Protecting medics in the backs of ambulances is a big concern among ambulance manufacturers and emergency medical services (EMS) providers.
Along with the design of the interiors of modules, safety measures also involve various seating options made available to ambulance makers by specialized seating manufacturers as well as those seats that are crafted by the rig manufacturers.
UNITED SAFETY & SURVIVABILITY CORPORATION
Jason Witmier, director of Valor Seats for United Safety & Survivability Corporation, says the company makes the Valor EMT Seat with a heavy-duty steel frame covered in vacuum-formed vinyl, R-back with integrated headrest, adjustable back recline with dual discontinuous gears, four-point four-retractor seat belt with fully extendable harness, and easy-click belt release on a six-inch horizontal slide for fore and aft adjustment. “Our Integrated Child Seat (ICS) is built into the back of the EMT seat,” Witmier says. “What sets us apart are the overall strength and durability of our seats; we focused on the frame and a strong foundation in its design.”
1 United Safety & Survivability Corporation makes the Valor EMT Seat with a heavy-duty steel frame and covered in vacuum-formed vinyl with an R-back integrated headrest and four-point four-retractor seat belt, shown here on United Safety’s Mobility Track system. (Photo courtesy of United Safety & Survivability Corporation.)
Witmier notes that United Safety also makes the Valor EMT Squad Bench Back that is designed to mount directly to the vehicle’s interior sidewall above the squad bench. “It has a four-point, four-retractor internal mount belt system and has a heavy-duty frame with a reinforced side bolster and rear crumple zone back metal,” he says. United Safety also makes the EMT LayFlat Seat with similar features to the Valor EMT Seat but with the ability to lay flat to allow an additional cot in the module. USSC’s Mobility Track system can be installed to allow 36-, 48-, or 72-inch fore and aft movement of the Valor EMT Seat.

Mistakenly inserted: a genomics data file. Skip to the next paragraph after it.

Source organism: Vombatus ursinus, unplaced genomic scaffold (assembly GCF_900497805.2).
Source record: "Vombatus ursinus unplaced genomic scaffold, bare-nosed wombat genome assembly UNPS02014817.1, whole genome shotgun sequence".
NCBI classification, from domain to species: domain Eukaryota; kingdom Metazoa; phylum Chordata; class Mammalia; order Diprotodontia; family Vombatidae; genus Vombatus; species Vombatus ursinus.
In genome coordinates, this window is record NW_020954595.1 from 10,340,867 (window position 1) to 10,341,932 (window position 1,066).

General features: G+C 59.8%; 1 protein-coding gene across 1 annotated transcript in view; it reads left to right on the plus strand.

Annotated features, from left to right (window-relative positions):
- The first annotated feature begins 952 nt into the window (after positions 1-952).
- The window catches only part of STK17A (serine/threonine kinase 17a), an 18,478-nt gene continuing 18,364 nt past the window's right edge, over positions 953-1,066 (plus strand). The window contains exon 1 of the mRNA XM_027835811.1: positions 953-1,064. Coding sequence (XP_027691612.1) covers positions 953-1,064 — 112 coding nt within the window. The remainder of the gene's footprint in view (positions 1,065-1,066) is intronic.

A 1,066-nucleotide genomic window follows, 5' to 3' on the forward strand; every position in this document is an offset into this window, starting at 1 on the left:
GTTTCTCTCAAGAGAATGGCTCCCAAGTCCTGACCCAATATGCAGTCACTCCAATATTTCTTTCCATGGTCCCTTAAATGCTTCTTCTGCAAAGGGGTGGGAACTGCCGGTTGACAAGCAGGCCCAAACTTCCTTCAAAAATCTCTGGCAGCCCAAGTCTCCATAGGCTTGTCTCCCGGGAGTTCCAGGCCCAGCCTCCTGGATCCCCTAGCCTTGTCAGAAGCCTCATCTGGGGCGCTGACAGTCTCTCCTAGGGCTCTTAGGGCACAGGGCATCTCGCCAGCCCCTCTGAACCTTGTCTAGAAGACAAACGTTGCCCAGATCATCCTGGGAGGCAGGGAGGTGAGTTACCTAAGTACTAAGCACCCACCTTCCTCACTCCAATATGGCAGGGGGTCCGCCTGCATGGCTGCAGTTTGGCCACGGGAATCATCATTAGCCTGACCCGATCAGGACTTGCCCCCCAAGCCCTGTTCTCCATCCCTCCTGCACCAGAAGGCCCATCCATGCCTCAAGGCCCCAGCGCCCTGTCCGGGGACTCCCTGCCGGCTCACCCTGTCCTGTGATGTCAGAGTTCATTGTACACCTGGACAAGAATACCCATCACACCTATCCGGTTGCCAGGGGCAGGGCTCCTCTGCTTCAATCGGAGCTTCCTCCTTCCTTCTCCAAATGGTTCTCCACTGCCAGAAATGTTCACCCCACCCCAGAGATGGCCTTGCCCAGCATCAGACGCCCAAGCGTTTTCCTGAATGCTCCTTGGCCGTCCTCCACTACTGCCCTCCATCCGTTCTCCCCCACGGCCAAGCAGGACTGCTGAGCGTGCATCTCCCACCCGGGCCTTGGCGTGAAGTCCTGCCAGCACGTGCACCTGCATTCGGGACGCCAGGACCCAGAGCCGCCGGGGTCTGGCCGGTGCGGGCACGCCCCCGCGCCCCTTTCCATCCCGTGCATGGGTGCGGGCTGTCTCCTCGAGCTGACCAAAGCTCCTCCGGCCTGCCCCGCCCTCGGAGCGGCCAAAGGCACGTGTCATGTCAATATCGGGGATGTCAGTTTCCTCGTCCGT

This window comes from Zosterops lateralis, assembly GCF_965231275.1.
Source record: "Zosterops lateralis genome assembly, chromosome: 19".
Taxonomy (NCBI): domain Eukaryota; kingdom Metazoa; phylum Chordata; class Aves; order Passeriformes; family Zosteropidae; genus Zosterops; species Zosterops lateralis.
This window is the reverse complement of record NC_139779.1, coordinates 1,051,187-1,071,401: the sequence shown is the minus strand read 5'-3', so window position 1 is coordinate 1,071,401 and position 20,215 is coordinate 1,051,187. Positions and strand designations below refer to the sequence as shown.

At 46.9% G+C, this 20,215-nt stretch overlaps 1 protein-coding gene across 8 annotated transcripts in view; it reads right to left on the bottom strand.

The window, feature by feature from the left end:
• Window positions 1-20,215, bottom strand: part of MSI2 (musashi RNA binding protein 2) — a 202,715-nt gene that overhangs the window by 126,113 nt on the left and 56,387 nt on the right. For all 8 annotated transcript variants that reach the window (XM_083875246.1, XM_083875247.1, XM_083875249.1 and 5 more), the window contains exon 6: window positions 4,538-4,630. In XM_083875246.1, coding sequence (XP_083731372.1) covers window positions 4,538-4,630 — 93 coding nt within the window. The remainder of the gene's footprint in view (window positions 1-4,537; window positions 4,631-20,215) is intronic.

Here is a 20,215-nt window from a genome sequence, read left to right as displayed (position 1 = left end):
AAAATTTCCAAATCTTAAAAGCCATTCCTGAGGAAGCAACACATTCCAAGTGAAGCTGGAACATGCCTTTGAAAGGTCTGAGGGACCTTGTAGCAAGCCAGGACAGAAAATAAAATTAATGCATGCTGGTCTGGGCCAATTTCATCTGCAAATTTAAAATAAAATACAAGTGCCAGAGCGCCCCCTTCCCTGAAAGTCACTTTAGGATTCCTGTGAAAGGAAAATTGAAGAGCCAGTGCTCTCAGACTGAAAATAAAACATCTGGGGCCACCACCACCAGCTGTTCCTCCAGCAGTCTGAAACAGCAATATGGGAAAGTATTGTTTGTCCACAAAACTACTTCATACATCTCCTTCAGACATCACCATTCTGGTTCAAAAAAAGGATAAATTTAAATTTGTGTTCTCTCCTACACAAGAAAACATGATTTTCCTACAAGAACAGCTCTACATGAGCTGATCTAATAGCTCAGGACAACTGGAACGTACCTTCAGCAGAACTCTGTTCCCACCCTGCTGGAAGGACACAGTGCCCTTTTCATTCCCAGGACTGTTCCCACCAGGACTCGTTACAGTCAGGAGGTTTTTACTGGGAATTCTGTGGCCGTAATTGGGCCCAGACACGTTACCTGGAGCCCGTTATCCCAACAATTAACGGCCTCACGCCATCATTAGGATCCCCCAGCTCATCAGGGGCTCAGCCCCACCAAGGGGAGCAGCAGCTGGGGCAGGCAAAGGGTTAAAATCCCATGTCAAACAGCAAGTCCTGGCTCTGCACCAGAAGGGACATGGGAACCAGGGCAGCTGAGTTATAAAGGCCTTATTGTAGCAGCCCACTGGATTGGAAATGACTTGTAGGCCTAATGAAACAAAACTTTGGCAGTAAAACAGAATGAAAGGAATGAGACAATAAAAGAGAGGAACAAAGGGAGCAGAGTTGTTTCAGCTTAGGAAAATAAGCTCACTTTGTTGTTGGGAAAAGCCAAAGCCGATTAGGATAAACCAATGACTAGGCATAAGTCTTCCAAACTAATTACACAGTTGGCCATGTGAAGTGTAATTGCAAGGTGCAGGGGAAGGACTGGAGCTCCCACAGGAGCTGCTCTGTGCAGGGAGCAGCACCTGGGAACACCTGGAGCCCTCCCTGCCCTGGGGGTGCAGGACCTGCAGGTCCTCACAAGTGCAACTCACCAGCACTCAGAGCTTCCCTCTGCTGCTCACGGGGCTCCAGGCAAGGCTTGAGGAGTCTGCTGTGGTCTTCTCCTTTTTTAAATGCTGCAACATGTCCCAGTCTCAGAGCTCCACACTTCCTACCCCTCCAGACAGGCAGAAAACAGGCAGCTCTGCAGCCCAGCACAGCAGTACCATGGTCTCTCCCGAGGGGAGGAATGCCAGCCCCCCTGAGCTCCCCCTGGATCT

REV AMBULANCE GROUP
Lance Randolph, vice president and general manager of Horton Emergency Vehicles, says Horton and all other REV Ambulance Group brands are now using the Performax harness system made by IMMI. “It’s a four-point, four-retractor harness with a decelerator and a single buckle,” Randolph points out. “It’s important to keep the medic buckled into a harness in the back of the ambulance in order to ride safely.”
2 Horton Emergency Vehicles use the Performax harness system made by IMMI, a four-point, four-retractor harness with a decelerator and a single buckle. (Photo courtesy of Horton Emergency Vehicles.)
Randolph notes that Horton often puts a swivel-and-slide seat with a Performax four-point harness on the curb side of the patient module in place of the squad bench. “We’ll also put in overhead cabinets that the medic can get to while belted in and sometimes a Ferno iNTRAXX system of hanging pouches and equipment so that everything is close at hand for the medic while treating the patient on the way from the scene.”
PL CUSTOM BODY AND EQUIPMENT COMPANY